Malaysia’s king appoints Muhyiddin Yassin as prime minister

Palace announcement trumps Mahathir Mohamad’s bid to return to power after his resignation amid political crisis.

Malaysia’s king has appointed seasoned politician Muhyiddin Yassin as the new prime minister, the latest twist to a week-long political crisis.

In a statement issued by the palace on Saturday, King Adbullah said that Muhyiddin, a former interior minister and president of the Bersatu party, will be sworn in on Sunday as he likely commands the most support of any candidate.

The appointment came after this week’s shock resignation of Prime Minister Mahathir Mohamad, a move that plunged the country into crisis following a weekend of political wrangling and the collapse of the ruling alliance.

“The process to appoint the prime minister cannot be delayed because the country needs a government for the well-being of the people and the nation,” the palace statement said. The king appoints the country’s prime minister.

The king decreed that “it was the best decision for all”.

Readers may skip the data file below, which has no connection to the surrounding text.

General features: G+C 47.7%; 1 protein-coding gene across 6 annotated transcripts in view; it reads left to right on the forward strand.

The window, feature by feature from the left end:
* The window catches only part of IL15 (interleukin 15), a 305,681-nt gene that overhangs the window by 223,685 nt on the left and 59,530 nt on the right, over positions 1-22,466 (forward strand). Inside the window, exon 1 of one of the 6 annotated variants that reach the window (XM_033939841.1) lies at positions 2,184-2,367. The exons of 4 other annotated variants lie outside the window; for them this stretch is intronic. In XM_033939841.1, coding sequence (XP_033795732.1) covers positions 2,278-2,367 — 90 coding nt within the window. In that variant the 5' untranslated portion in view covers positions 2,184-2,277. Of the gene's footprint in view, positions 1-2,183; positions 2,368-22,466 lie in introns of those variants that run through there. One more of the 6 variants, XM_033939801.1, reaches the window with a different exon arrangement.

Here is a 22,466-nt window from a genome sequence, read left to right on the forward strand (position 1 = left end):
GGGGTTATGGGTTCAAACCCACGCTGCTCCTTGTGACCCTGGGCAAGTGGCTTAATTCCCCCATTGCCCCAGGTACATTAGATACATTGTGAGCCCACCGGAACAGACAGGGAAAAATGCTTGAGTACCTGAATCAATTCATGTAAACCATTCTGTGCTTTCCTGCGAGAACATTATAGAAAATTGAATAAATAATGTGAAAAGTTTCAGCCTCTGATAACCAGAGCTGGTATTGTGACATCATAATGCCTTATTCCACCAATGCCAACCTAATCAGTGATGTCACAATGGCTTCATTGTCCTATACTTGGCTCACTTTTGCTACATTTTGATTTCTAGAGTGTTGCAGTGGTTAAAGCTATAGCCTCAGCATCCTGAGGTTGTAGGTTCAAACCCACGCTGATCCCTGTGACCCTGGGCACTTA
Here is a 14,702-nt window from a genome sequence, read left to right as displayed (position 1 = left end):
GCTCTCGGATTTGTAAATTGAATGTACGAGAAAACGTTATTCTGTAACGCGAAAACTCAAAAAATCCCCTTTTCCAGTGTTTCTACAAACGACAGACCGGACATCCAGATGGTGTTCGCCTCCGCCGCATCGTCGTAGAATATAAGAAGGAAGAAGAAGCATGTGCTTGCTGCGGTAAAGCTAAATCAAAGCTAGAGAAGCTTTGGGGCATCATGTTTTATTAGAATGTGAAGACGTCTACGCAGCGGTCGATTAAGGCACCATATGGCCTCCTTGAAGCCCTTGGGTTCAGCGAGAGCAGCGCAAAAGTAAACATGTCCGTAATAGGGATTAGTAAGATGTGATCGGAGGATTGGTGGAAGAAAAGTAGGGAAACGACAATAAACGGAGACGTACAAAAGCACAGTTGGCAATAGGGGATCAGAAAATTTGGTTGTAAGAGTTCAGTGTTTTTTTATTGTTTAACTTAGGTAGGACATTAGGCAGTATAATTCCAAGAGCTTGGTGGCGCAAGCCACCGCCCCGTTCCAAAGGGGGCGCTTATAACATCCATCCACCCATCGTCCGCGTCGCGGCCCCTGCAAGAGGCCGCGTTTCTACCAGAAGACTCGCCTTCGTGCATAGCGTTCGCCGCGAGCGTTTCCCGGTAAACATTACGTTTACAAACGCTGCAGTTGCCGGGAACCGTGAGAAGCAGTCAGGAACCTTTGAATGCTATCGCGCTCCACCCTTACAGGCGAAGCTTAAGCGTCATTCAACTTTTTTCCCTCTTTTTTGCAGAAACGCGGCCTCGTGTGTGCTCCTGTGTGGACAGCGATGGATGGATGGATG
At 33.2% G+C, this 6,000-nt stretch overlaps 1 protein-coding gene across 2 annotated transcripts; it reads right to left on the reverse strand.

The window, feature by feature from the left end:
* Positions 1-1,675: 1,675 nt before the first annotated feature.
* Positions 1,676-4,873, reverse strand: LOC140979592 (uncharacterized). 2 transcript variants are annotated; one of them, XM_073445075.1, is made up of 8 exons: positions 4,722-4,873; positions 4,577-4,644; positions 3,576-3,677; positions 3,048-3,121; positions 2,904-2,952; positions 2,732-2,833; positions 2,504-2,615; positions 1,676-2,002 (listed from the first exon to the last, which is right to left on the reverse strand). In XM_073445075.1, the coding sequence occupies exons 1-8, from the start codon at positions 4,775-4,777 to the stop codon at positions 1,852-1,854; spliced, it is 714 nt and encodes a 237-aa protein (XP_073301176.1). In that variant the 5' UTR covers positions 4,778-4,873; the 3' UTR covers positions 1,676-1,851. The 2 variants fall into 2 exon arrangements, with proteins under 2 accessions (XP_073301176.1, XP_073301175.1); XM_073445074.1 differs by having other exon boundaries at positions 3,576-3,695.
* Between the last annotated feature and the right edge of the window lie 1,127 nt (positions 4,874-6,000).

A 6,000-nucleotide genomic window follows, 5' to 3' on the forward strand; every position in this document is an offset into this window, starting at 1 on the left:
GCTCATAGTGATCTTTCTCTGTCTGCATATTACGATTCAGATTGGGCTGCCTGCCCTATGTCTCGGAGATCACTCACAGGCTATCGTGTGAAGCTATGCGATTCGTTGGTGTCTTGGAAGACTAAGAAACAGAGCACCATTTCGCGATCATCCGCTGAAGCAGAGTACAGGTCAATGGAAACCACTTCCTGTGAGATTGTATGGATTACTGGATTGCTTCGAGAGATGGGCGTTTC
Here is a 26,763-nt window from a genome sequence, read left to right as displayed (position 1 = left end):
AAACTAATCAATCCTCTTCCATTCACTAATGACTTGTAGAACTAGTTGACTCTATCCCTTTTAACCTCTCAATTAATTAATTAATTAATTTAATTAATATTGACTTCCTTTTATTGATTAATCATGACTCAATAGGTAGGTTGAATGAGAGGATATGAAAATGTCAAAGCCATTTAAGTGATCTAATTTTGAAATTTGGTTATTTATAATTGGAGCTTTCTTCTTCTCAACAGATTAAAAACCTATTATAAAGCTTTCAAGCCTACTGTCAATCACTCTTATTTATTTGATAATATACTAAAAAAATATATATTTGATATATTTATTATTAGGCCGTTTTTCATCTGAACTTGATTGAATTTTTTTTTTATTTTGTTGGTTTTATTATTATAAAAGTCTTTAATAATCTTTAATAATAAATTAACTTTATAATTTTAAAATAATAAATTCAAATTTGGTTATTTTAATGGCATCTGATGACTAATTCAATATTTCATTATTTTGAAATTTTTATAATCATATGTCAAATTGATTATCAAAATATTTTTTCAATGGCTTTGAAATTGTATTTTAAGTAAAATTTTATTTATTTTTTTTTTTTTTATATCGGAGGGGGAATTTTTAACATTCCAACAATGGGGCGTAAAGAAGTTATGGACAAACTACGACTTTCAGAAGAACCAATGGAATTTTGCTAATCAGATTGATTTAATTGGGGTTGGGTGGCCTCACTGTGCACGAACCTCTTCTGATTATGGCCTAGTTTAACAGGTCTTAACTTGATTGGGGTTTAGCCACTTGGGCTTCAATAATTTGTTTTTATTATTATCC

The announcement came hours after Mahathir struck a new deal to work with his former ruling alliance led by rival Anwar Ibrahim and threw his name into the fray again.

But the palace announced that King Sultan Abdullah Sultan Ahmad Shah believed that Muhyiddin has the support of a majority of lawmakers.

“I only ask for all Malaysians to accept the decision announced by the national palace today,” Muhyiddin told reporters at his home.

‘Given a chance’

Mahathir, 94, had led the Alliance of Hope/Pakatan Harapan (PH) to a spectacular election win in 2018 but the government imploded on Monday when he unexpectedly quit.

Muhyiddin had emerged on Friday as the front-runner after receiving more backing from lawmakers than Pakatan Harapan’s Anwar Ibrahim, a long-time rival and sometime ally of Mahathir.

The appointment of Muhyiddin, who heads Mahathir’s Bersatu party, will ironically bring back to power the United Malays National Organization, which was ousted by Mahathir’s ruling alliance in a historic vote in May 2018.

Amy, a Malaysian voter from Kuala Lumpur, said that while she likes Mahathir and supported him during the 2018 elections, she welcomes the election of Muhyiddin.

“He should be given a chance,” she told Al Jazeera.

Razali, 62, a Malaysian resident from the city of Ipoh, said he trusts Malaysia’s king to pick the right leader for the country.

“So whoever he picks, we go with it,” he said. “Mahathir is already 94 years old, and it is time for him to retire.”



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